How Much Feedback Can You Take

So you’ve written your novel, you’ve done some revising and you’ve shown it to a few people. But you find the more people you show it to, the more feedback you receive. This should be a good thing. After all beta readers are there to tell you where your story needs work. But how many beta readers can you manage at one time?

Recently, I got feedback from two amazing published authors (as part of The Do The Right Thing for Nashville auctions). I poured over all their comments and implemented 98% of them. I felt really good but then I came back from the conference where I was told to change the setting from college to boarding school. This of course necessitated a lot of rewrites. And now, I’m struggling to implement the suggestions from the conference and my newest beta readers.

I think the problem is I’m losing my confidence. Every beta reader has something else that bothers them, something else that isn’t working for them, something I need to fix. But  all these fixes are moving me away from my polished version. I’ve added a new scene in the first 10 pages, it feels rough. The other scenes have been revised hundreds of times and  I don’t know how to bring this one up to par.

I know feedback is a great thing, and I’m really grateful to have it. But suddenly I can’t differentiate what works and what doesn’t. Generally, if 2 to 3 people point out the same thing, I know I have to look at it and work on. But sometimes one person is pointing out certain things and the other people aren’t. Who do I go with there?  Maybe I’m just putting too much pressure on myself. LOL. I have been known to do that.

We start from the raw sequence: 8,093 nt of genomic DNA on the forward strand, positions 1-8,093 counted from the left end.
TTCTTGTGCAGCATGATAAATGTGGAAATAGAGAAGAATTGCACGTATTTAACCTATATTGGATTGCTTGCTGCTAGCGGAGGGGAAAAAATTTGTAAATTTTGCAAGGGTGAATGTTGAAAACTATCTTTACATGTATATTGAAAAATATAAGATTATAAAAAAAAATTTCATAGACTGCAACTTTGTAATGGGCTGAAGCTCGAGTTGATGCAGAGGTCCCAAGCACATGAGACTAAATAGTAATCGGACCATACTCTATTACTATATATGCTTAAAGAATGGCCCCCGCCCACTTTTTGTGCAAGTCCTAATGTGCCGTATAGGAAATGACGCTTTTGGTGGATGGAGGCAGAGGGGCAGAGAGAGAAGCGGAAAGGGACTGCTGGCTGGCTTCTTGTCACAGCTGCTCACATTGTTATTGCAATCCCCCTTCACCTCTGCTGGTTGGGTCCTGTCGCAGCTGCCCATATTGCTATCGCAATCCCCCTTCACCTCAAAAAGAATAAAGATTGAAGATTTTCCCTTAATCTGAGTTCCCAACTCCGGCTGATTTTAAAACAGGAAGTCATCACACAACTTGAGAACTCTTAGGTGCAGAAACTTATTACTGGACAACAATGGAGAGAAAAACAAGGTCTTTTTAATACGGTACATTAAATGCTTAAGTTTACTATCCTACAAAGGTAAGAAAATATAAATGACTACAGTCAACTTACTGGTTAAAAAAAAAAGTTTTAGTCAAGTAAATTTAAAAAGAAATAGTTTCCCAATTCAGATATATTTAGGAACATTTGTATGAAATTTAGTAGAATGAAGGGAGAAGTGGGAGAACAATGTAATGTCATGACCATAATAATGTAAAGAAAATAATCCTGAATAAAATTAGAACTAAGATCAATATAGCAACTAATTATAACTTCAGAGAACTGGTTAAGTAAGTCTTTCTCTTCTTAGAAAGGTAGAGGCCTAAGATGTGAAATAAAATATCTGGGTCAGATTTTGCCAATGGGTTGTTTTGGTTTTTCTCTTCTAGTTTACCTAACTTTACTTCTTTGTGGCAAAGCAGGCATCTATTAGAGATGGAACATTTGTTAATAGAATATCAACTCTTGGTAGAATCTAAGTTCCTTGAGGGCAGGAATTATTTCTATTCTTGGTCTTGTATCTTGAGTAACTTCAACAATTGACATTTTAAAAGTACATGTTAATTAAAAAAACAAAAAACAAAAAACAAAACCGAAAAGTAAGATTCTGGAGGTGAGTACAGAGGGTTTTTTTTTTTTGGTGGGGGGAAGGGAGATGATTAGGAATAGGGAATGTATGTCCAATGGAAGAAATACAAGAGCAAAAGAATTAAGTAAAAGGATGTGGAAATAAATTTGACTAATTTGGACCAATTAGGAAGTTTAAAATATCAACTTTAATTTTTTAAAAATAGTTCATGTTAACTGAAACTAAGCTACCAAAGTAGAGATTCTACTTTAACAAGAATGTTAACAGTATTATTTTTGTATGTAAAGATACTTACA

Rachelle Gardner had a great post on how to deal with contradictory feedback. I enjoyed reading it and it helped give me some perspective.

How much feedback you feel you need? Can you ever have too much feedback? How do you deal with the times when you don’t know what to add, what to delete, and what to revise?

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8 Responses to How Much Feedback Can You Take

  1. Karen Ranney says:

    Kourtney, I just wanted to stop by and tell you how much I like your blog. I’m sorry about the layoff, too. Sometimes, the most awful things happen and they lead to great opportunities.

    One of the things about beta readers, critique groups, and peers is that they’ll all give you a vision of what they like. In the end, it’s your vision that must triumph. Sometimes, that will mean that you’ll go against the grain, or ignore the suggestions of others (even published authors). That’s one of the scary parts of writing, taking that trembling feeling of certainty and running with it, all the while praying you know what you’re doing.

    Karen

    • Thanks for stopping by! I’m so glad you like the blog. 🙂 I’m hoping that good things are around the corner.

      You’re 100% right. I was so certain what I was giving them was amazing, so when they come back with tons of questions or changes, I just start wondering if I’m wrong. I keep hearing trust the reader, but then people ask for things spelled out. It’s such a fine line to walk. But in the end it is my book and I have to believe in my work (while still being open to tweaking things). Thanks for the great words of wisdom!